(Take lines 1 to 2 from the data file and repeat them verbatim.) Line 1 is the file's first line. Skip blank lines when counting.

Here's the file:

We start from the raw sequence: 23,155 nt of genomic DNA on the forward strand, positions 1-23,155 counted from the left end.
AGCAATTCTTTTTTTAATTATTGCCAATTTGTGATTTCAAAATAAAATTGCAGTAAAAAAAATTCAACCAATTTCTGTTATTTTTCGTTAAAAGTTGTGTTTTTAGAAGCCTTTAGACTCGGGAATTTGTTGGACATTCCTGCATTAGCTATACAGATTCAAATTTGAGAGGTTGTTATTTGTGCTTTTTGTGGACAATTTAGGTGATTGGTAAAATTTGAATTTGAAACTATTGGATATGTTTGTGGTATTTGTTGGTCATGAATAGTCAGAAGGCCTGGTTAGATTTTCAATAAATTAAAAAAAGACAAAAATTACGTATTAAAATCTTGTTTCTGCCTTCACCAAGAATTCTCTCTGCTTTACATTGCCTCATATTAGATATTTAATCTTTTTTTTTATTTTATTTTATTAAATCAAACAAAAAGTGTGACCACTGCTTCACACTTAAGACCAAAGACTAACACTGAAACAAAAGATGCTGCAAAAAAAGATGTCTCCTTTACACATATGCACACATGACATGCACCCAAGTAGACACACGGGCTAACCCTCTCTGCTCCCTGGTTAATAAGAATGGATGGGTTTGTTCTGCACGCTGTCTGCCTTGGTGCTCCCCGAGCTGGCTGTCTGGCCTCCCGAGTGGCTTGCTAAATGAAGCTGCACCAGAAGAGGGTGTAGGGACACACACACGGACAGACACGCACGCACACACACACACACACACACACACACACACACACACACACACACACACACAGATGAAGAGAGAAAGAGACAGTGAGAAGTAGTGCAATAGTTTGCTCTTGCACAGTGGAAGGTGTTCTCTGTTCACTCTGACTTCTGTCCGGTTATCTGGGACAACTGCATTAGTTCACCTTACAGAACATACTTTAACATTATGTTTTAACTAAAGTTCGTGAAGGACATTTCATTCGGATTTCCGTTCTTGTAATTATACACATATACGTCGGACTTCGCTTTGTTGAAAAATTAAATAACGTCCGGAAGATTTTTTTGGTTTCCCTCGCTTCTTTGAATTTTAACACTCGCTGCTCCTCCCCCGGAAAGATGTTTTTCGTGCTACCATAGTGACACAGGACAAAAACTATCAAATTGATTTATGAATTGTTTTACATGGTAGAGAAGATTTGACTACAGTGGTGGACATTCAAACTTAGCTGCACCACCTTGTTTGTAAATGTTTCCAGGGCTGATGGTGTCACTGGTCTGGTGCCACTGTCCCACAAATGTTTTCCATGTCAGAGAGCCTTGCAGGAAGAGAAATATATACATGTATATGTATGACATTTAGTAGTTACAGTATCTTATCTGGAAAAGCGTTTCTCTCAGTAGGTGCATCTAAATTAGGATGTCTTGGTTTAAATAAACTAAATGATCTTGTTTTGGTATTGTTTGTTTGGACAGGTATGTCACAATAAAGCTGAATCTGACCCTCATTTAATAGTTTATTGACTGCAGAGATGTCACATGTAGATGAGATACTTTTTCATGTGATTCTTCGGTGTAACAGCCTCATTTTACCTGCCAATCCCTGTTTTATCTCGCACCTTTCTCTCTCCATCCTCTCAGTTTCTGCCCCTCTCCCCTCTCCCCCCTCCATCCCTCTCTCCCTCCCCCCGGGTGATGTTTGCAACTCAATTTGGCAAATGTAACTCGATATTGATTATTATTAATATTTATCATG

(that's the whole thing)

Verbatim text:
We start from the raw sequence: 23,155 nt of genomic DNA on the forward strand, positions 1-23,155 counted from the left end.
AGCAATTCTTTTTTTAATTATTGCCAATTTGTGATTTCAAAATAAAATTGCAGTAAAAAAAATTCAACCAATTTCTGTTATTTTTCGTTAAAAGTTGTGTTTTTAGAAGCCTTTAGACTCGGGAATTTGTTGGACATTCCTGCATTAGCTATACAGATTCAAATTTGAGAGGTTGTTATTTGTGCTTTTTGTGGACAATTTAGGTGATTGGTAAAATTTGAATTTGAAACTATTGGATATGTTTGTGGTATTTGTTGGTCATGAATAGTCAGAAGGCCTGGTTAGATTTTCAATAAATTAAAAAAAGACAAAAATTACGTATTAAAATCTTGTTTCTGCCTTCACCAAGAATTCTCTCTGCTTTACATTGCCTCATATTAGATATTTAATCTTTTTTTTTATTTTATTTTATTAAATCAAACAAAAAGTGTGACCACTGCTTCACACTTAAGACCAAAGACTAACACTGAAACAAAAGATGCTGCAAAAAAAGATGTCTCCTTTACACATATGCACACATGACATGCACCCAAGTAGACACACGGGCTAACCCTCTCTGCTCCCTGGTTAATAAGAATGGATGGGTTTGTTCTGCACGCTGTCTGCCTTGGTGCTCCCCGAGCTGGCTGTCTGGCCTCCCGAGTGGCTTGCTAAATGAAGCTGCACCAGAAGAGGGTGTAGGGACACACACACGGACAGACACGCACGCACACACACACACACACACACACACACACACACACACACACACACACACACAGATGAAGAGAGAAAGAGACAGTGAGAAGTAGTGCAATAGTTTGCTCTTGCACAGTGGAAGGTGTTCTCTGTTCACTCTGACTTCTGTCCGGTTATCTGGGACAACTGCATTAGTTCACCTTACAGAACATACTTTAACATTATGTTTTAACTAAAGTTCGTGAAGGACATTTCATTCGGATTTCCGTTCTTGTAATTATACACATATACGTCGGACTTCGCTTTGTTGAAAAATTAAATAACGTCCGGAAGATTTTTTTGGTTTCCCTCGCTTCTTTGAATTTTAACACTCGCTGCTCCTCCCCCGGAAAGATGTTTTTCGTGCTACCATAGTGACACAGGACAAAAACTATCAAATTGATTTATGAATTGTTTTACATGGTAGAGAAGATTTGACTACAGTGGTGGACATTCAAACTTAGCTGCACCACCTTGTTTGTAAATGTTTCCAGGGCTGATGGTGTCACTGGTCTGGTGCCACTGTCCCACAAATGTTTTCCATGTCAGAGAGCCTTGCAGGAAGAGAAATATATACATGTATATGTATGACATTTAGTAGTTACAGTATCTTATCTGGAAAAGCGTTTCTCTCAGTAGGTGCATCTAAATTAGGATGTCTTGGTTTAAATAAACTAAATGATCTTGTTTTGGTATTGTTTGTTTGGACAGGTATGTCACAATAAAGCTGAATCTGACCCTCATTTAATAGTTTATTGACTGCAGAGATGTCACATGTAGATGAGATACTTTTTCATGTGATTCTTCGGTGTAACAGCCTCATTTTACCTGCCAATCCCTGTTTTATCTCGCACCTTTCTCTCTCCATCCTCTCAGTTTCTGCCCCTCTCCCCTCTCCCCCCTCCATCCCTCTCTCCCTCCCCCCGGGTGATGTTTGCAACTCAATTTGGCAAATGTAACTCGATATTGATTATTATTAATATTTATCATG